Some people eat, sleep and chew gum, I do genealogy and write...

Sunday, December 11, 2011

Why I am still going to RootsTech and why you should also

The decisions made by the RootsTech committee (or whoever) to limit vendors at the upcoming conference is an issue, but it is not the end of the world type issue. Although it is extremely unfortunate for those who were planning on selling at the conference, it does not change the tremendous opportunity for meeting and learning about technology offered at this one Conference. The list of presentations continues to grow, making the decision of which to hear and which to miss even harder to make. When it comes down to it, the conference will be a fabulous opportunity to hear information that is presented in no other forum in such a concentrated form. Those who fail to go to the Conference due to this one issue, will be the losers but I am sure they will have a lot of other opportunities to go to conferences more suited to their interests.

My comments about the decision made to exclude certain vendors are limited to that one issue. As far as the decision goes by RootsTech it is basically an issue of "its my game and I get to say who plays." But it is equally a foolish to fail to participate for that reason alone. What if the Conference planners made the decision to have no vendors at all? Would that make the opportunity to learn any less? Is the RootsTech a vendors' conference? It is true that the vendors provide one type of experience, but maybe there is a reason for limited the type of vendors? It is clear from a review of the proposed presentations that there is decidedly more tech than genealogy.

I recently went to Sea World, a commercial establishment with a capital C. This amusement park is superficially billed as an educational experience. At every turn and in every single activity, there is a commercial sale attached. Exhibits are "sponsored" by airlines and other businesses. Even though the entrance fee was $82 per adult, there were thousands of people there all willing to not only pay the entrance fee but also pay extra for many attractions and a huge premium for drinks and food and be advertised to all day and into the night accompanied by Christmas music.  I really enjoyed the day with my grandchildren, but the experience, in light of some of the reactions to the RootsTech issue, raises some other questions.

Why would people be willing to spend hundreds, perhaps thousands of dollars to travel to an amusement park where the whole idea is selling and some of those same people feel deprived because they couldn't buy things at a genealogy conference? Is the Conference commercial or educational or part of both? Are we conditioned to associate selling with learning? I must say as an aside, the educational content of Sea World would fit in a 100 page book and I am not sure I see the educational benefit of dancing porpoises. But I didn't take my grandchildren to Sea World to be educated, we got what we paid for.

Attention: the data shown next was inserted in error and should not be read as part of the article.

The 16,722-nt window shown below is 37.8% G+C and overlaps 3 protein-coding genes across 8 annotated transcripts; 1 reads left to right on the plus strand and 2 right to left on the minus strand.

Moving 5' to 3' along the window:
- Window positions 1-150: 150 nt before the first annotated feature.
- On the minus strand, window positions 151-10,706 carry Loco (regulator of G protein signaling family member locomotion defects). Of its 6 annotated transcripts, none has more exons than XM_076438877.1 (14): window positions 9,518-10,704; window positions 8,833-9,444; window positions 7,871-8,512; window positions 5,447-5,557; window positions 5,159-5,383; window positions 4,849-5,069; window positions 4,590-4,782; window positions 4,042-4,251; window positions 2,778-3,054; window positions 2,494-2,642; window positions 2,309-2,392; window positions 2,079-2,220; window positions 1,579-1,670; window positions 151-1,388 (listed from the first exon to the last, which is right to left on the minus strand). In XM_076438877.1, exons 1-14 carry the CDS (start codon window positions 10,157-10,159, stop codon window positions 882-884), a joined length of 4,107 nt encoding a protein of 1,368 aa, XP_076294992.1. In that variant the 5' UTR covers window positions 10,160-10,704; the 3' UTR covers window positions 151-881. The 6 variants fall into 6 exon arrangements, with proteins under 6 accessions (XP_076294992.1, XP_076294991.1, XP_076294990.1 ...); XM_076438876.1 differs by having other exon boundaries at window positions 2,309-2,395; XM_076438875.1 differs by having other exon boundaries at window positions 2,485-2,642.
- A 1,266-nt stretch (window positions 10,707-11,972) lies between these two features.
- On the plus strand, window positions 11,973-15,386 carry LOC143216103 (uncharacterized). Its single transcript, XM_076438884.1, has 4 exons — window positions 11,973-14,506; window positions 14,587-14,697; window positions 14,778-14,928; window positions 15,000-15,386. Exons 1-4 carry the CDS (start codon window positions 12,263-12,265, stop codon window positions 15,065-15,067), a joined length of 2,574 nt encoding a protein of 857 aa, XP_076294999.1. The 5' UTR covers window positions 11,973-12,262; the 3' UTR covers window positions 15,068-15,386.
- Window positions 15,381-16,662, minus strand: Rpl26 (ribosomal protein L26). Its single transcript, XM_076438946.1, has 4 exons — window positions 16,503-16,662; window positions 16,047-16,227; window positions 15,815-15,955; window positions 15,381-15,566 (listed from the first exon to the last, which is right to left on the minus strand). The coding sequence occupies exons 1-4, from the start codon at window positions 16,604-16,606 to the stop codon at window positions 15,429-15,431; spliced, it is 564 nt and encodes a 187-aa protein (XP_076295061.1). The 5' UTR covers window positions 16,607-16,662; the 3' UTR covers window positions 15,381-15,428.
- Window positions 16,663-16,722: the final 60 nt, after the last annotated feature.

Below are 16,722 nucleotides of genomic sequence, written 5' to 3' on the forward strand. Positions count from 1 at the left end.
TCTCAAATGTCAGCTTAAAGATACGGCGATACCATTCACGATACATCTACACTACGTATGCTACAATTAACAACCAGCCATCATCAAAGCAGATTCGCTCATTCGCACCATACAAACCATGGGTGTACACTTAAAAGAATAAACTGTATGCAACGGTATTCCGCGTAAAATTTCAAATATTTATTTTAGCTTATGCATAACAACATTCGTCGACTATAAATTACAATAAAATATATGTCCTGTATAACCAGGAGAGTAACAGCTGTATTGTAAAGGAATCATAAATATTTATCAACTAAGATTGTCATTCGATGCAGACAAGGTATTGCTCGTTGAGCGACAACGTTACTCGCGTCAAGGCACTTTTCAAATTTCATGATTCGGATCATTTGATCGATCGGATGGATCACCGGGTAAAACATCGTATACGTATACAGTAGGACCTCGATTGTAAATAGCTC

My point is at RootsTech you will likely get more education than you pay for and you will not have to pay a premium for food and drink. Maybe genealogists need to come out of the 19th Century. Maybe the move by RootsTech is not so much as a commentary on the place of books in our society but a commentary on the emphasis of the Conference itself. Maybe hard copy book publication and sales is in a revolutionary transition and this is only a small indication of what is happening.

Now, that I have said all that, I still think it unfair to those who were led to believe that they were going to participate as vendors were allowed to rely on that belief until only a few short weeks before the Conference, there would be no real harm to RootsTech, but a real harm to the vendors by making that decision. It may be too late to change the decision, but hopefully in future years the rules of the game won't be changed at the last minute. How would the blogger feel, if at the last minute the RootsTech people decided not to have bloggers at the conference?

By the way, you can still buy books and other services from the excluded vendors, please do so.


  1. The issue isn't really whether we want to buy from these vendors at the conference. The point is that the consumer SAVES MONEY by buying from the vendors at the conferences. Between conference-only discounts and not having to pay for shipping, you can expect to get a whole lot more for your money, especially when shipping something as heavy as books.

    This doesn't even touch on the last-minute shunning of certain vendors - which I think is incredibly rude, if not also bad business.

    The point is that FamilySearch and RootsTech just went down a notch on my respect-meter. If that's not worth anything, then I guess they've lost nothing.

  2. do you think this "book thing" has anything to due with the fact that FamilySearch is under new management (as of Jan 1st)?